Furthermore, U.S. laws that regulate the production of Schedule I drugs (21 C.F.R. 1301.33(b)) state that, "*In order to provide adequate competition,* the [DEA] Administrator shall *not* be required to limit the number of manufacturers in any basic class to a number less than that consistent with maintenance of effective controls against diversion *solely because* a smaller number is capable of producing an adequate and uninterrupted supply." [emphasis added] In other words, the laws governing the licensing of manufacturers of Schedule I drugs specifically address the possibility of monopolies and are written so that monopolies are not permitted to exist.
For your information, MAPS is working to address the concerns expressed in the Office of National Drug Control Policy (ONDCP)-funded Institute of Medicine (IOM) report on the medical uses of marijuana, which recommended the development of non-smoking delivery systems. MAPS and California NORML have funded laboratory research into the use of vaporizers that heat the marijuana but don't burn it, releasing a vapor stream that contains substantial amounts of cannabinoids without the products of combustion. Vaporizers are the only non-smoking delivery system that uses the marijuana plant itself rather than an extract. FDA is currently reviewing (and early indications are that it is likely to approve) the first human study to compare the subjective effects, cannabinoid blood levels, and amounts of expired carbon monoxide in subjects who both smoke marijuana and at a different time inhale the steam produced by vaporization (specifically from the Volcano vaporizer, www.vapormed.de). This clinical study will be conducted by Dr. Donald Abrams, UC San Francisco and will be funded by California's Center for Medicinal Cannabis Research. While we anticipate that there will be little functional differences between subjects either smoking or vaporizing high-potency marijuana, we propose to investigate this issue objectively by conducting clinical trials with both smoked and vaporized groups.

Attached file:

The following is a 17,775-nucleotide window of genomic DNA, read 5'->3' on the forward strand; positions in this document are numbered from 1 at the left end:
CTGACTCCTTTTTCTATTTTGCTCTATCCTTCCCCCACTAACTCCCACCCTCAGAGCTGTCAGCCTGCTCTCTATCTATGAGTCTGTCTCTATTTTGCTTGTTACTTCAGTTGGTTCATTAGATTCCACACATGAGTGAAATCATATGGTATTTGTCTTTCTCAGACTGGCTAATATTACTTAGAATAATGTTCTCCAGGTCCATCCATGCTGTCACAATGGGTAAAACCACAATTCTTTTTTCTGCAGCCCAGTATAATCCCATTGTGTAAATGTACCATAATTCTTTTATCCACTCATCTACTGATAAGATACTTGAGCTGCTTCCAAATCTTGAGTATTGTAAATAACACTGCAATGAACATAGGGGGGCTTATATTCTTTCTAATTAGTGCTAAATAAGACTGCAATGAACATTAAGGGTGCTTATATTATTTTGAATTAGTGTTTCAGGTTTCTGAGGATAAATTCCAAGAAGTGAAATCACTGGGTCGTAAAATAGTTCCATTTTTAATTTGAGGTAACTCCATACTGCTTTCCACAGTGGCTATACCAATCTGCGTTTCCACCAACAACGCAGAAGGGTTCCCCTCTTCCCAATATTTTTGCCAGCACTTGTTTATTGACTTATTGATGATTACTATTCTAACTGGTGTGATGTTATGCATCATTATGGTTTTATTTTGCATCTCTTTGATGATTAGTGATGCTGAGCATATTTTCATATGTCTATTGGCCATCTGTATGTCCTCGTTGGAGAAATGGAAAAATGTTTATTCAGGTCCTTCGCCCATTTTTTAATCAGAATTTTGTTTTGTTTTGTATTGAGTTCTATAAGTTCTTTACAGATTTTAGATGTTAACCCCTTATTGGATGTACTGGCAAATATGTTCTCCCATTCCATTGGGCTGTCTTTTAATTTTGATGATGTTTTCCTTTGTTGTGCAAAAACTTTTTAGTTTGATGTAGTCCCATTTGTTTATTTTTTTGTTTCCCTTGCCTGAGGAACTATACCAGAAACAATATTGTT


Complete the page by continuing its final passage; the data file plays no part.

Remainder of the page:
Requested Recommendation #2: NACDA Support for the Release of Information about NIDA-Funded MDMA (Ecstasy) Research Conducted by Dr. George Ricaurte and Dr. Una McCann
In early September 2003, Drs. Ricaurte and McCann retracted an article they published a year before in Science in which they reported that what they considered a common recreational dose regimen of MDMA caused severe dopaminergic neurotoxicity that could lead to Ecstasy users developing Parkinson's. The research was retracted since it turned out that all but one of the primates used for the research published in Science were mistakenly administered methamphetamine instead of MDMA. The mistake was claimed to have resulted from the mislabeling by the supplier, Research Triangle Institute (RTI), of two10 gram bottles of MDMA and methamphetamine, delivered by RTI to Drs. Ricaurte and McCann in the same shipment.